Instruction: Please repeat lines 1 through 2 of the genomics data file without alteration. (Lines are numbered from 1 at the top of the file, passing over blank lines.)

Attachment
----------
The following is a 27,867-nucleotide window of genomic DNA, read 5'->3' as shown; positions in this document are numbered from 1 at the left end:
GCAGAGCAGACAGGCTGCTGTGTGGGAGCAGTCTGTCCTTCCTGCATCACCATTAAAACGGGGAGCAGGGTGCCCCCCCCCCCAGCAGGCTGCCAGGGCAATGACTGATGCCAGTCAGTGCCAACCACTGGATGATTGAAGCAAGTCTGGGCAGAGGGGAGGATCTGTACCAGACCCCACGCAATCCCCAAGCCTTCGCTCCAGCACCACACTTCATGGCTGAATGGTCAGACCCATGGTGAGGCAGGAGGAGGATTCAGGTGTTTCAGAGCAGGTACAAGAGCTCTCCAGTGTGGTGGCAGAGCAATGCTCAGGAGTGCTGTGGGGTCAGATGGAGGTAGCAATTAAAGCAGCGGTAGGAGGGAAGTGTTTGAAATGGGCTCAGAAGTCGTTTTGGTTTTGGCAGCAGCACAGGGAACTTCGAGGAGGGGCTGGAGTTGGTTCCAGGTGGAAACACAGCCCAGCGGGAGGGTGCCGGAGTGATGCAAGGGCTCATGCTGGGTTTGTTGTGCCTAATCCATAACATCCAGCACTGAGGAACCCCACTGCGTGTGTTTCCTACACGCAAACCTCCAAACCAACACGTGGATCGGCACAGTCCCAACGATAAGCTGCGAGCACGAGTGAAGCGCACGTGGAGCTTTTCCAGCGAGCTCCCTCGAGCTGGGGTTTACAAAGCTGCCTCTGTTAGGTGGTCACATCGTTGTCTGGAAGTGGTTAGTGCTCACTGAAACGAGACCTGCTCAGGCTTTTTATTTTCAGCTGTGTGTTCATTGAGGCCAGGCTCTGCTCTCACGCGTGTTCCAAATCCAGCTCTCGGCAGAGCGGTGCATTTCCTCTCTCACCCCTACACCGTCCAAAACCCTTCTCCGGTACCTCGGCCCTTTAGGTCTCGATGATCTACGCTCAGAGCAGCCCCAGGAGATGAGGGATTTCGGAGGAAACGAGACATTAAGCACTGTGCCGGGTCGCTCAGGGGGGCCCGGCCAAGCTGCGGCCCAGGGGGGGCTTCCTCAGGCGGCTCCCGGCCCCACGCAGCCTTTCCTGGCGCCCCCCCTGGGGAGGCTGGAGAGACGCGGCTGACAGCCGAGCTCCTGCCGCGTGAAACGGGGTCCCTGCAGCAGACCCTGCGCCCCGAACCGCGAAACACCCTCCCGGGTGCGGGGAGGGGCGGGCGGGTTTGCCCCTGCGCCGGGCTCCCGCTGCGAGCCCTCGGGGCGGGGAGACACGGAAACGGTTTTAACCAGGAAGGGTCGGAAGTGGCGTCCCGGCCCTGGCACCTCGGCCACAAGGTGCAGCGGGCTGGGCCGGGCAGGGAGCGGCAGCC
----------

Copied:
The following is a 27,867-nucleotide window of genomic DNA, read 5'->3' as shown; positions in this document are numbered from 1 at the left end:
GCAGAGCAGACAGGCTGCTGTGTGGGAGCAGTCTGTCCTTCCTGCATCACCATTAAAACGGGGAGCAGGGTGCCCCCCCCCCCAGCAGGCTGCCAGGGCAATGACTGATGCCAGTCAGTGCCAACCACTGGATGATTGAAGCAAGTCTGGGCAGAGGGGAGGATCTGTACCAGACCCCACGCAATCCCCAAGCCTTCGCTCCAGCACCACACTTCATGGCTGAATGGTCAGACCCATGGTGAGGCAGGAGGAGGATTCAGGTGTTTCAGAGCAGGTACAAGAGCTCTCCAGTGTGGTGGCAGAGCAATGCTCAGGAGTGCTGTGGGGTCAGATGGAGGTAGCAATTAAAGCAGCGGTAGGAGGGAAGTGTTTGAAATGGGCTCAGAAGTCGTTTTGGTTTTGGCAGCAGCACAGGGAACTTCGAGGAGGGGCTGGAGTTGGTTCCAGGTGGAAACACAGCCCAGCGGGAGGGTGCCGGAGTGATGCAAGGGCTCATGCTGGGTTTGTTGTGCCTAATCCATAACATCCAGCACTGAGGAACCCCACTGCGTGTGTTTCCTACACGCAAACCTCCAAACCAACACGTGGATCGGCACAGTCCCAACGATAAGCTGCGAGCACGAGTGAAGCGCACGTGGAGCTTTTCCAGCGAGCTCCCTCGAGCTGGGGTTTACAAAGCTGCCTCTGTTAGGTGGTCACATCGTTGTCTGGAAGTGGTTAGTGCTCACTGAAACGAGACCTGCTCAGGCTTTTTATTTTCAGCTGTGTGTTCATTGAGGCCAGGCTCTGCTCTCACGCGTGTTCCAAATCCAGCTCTCGGCAGAGCGGTGCATTTCCTCTCTCACCCCTACACCGTCCAAAACCCTTCTCCGGTACCTCGGCCCTTTAGGTCTCGATGATCTACGCTCAGAGCAGCCCCAGGAGATGAGGGATTTCGGAGGAAACGAGACATTAAGCACTGTGCCGGGTCGCTCAGGGGGGCCCGGCCAAGCTGCGGCCCAGGGGGGGCTTCCTCAGGCGGCTCCCGGCCCCACGCAGCCTTTCCTGGCGCCCCCCCTGGGGAGGCTGGAGAGACGCGGCTGACAGCCGAGCTCCTGCCGCGTGAAACGGGGTCCCTGCAGCAGACCCTGCGCCCCGAACCGCGAAACACCCTCCCGGGTGCGGGGAGGGGCGGGCGGGTTTGCCCCTGCGCCGGGCTCCCGCTGCGAGCCCTCGGGGCGGGGAGACACGGAAACGGTTTTAACCAGGAAGGGTCGGAAGTGGCGTCCCGGCCCTGGCACCTCGGCCACAAGGTGCAGCGGGCTGGGCCGGGCAGGGAGCGGCAGCC